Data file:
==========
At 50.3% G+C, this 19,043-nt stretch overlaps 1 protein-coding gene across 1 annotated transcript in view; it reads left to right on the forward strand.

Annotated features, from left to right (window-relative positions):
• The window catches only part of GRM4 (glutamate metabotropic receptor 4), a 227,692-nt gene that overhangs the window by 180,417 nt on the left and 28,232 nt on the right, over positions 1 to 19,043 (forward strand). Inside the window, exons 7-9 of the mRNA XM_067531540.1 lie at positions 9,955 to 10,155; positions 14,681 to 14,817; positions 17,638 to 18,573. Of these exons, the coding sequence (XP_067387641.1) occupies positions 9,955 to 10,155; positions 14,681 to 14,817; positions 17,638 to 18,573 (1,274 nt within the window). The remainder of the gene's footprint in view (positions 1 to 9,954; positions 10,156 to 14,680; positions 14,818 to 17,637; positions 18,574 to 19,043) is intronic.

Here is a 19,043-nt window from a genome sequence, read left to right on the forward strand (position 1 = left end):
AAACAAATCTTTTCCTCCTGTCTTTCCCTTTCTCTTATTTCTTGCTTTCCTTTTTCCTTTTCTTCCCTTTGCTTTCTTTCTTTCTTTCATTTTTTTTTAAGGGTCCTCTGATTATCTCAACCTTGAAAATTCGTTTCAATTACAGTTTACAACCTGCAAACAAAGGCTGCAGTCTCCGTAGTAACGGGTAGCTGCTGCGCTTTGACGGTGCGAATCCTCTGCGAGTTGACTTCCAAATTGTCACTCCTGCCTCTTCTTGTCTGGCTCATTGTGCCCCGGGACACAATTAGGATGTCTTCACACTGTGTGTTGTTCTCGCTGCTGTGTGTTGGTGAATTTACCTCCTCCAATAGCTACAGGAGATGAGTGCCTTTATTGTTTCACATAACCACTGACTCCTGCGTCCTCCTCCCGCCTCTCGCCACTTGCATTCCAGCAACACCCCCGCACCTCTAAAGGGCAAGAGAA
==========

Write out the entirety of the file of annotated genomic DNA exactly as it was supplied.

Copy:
At 50.3% G+C, this 19,043-nt stretch overlaps 1 protein-coding gene across 1 annotated transcript in view; it reads left to right on the forward strand.

Annotated features, from left to right (window-relative positions):
• The window catches only part of GRM4 (glutamate metabotropic receptor 4), a 227,692-nt gene that overhangs the window by 180,417 nt on the left and 28,232 nt on the right, over positions 1 to 19,043 (forward strand). Inside the window, exons 7-9 of the mRNA XM_067531540.1 lie at positions 9,955 to 10,155; positions 14,681 to 14,817; positions 17,638 to 18,573. Of these exons, the coding sequence (XP_067387641.1) occupies positions 9,955 to 10,155; positions 14,681 to 14,817; positions 17,638 to 18,573 (1,274 nt within the window). The remainder of the gene's footprint in view (positions 1 to 9,954; positions 10,156 to 14,680; positions 14,818 to 17,637; positions 18,574 to 19,043) is intronic.

Here is a 19,043-nt window from a genome sequence, read left to right on the forward strand (position 1 = left end):
AAACAAATCTTTTCCTCCTGTCTTTCCCTTTCTCTTATTTCTTGCTTTCCTTTTTCCTTTTCTTCCCTTTGCTTTCTTTCTTTCTTTCATTTTTTTTTAAGGGTCCTCTGATTATCTCAACCTTGAAAATTCGTTTCAATTACAGTTTACAACCTGCAAACAAAGGCTGCAGTCTCCGTAGTAACGGGTAGCTGCTGCGCTTTGACGGTGCGAATCCTCTGCGAGTTGACTTCCAAATTGTCACTCCTGCCTCTTCTTGTCTGGCTCATTGTGCCCCGGGACACAATTAGGATGTCTTCACACTGTGTGTTGTTCTCGCTGCTGTGTGTTGGTGAATTTACCTCCTCCAATAGCTACAGGAGATGAGTGCCTTTATTGTTTCACATAACCACTGACTCCTGCGTCCTCCTCCCGCCTCTCGCCACTTGCATTCCAGCAACACCCCCGCACCTCTAAAGGGCAAGAGAA